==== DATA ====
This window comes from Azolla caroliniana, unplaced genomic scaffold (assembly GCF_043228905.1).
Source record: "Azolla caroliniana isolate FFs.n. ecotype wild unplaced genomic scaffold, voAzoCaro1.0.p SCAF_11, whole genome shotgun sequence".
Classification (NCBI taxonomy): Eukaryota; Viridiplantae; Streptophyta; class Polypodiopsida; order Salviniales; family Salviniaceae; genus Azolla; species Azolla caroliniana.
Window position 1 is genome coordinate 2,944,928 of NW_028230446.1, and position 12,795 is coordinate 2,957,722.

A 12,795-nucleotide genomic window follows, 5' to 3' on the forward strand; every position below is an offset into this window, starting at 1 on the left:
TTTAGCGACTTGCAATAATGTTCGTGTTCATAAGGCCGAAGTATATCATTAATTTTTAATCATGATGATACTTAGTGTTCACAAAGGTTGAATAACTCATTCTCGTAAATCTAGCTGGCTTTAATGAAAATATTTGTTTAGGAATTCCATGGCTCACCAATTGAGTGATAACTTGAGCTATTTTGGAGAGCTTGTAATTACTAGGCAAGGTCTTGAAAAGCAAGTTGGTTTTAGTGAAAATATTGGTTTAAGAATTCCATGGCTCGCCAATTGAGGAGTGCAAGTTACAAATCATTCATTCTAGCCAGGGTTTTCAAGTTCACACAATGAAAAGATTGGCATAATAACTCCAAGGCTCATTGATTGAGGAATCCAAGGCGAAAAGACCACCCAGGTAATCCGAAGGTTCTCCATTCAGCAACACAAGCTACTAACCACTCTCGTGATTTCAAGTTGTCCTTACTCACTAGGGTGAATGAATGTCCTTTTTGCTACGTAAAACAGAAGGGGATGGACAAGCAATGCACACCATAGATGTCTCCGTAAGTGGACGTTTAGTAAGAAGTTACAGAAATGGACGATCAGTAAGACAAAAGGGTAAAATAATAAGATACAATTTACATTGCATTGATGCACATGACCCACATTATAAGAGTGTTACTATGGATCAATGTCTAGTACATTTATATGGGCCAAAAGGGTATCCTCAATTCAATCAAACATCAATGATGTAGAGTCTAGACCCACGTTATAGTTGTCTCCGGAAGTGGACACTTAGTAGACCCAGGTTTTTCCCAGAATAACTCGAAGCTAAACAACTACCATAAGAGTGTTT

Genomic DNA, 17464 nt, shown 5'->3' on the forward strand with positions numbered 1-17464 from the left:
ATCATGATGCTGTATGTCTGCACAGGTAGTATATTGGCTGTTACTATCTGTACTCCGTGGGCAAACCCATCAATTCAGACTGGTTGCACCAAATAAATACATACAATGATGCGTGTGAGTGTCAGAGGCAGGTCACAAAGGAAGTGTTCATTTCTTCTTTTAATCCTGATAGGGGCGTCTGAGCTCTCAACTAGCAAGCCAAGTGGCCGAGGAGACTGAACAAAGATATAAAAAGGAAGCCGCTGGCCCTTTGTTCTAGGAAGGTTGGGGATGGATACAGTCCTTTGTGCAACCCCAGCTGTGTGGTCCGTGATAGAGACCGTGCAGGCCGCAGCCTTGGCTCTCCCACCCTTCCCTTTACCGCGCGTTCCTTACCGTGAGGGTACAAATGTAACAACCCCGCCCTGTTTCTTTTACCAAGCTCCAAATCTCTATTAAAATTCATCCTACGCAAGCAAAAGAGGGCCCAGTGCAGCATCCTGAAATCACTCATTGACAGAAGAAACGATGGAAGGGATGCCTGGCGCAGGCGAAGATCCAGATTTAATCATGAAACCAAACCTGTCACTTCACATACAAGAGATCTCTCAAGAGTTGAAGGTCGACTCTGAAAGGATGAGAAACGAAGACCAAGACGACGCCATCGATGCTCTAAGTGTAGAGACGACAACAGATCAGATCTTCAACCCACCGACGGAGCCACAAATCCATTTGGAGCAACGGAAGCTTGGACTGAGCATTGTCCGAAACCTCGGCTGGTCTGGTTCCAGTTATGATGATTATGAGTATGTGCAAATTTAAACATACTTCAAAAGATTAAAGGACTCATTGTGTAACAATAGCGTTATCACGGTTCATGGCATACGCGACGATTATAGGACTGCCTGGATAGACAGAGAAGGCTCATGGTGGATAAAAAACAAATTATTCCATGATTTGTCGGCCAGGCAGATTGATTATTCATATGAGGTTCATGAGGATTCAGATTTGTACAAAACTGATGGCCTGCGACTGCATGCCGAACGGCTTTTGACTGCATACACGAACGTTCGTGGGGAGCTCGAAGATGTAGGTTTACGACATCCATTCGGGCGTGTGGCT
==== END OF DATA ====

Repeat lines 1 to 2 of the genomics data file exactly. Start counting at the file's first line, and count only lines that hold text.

This window comes from Azolla caroliniana, unplaced genomic scaffold (assembly GCF_043228905.1).
Source record: "Azolla caroliniana isolate FFs.n. ecotype wild unplaced genomic scaffold, voAzoCaro1.0.p SCAF_11, whole genome shotgun sequence".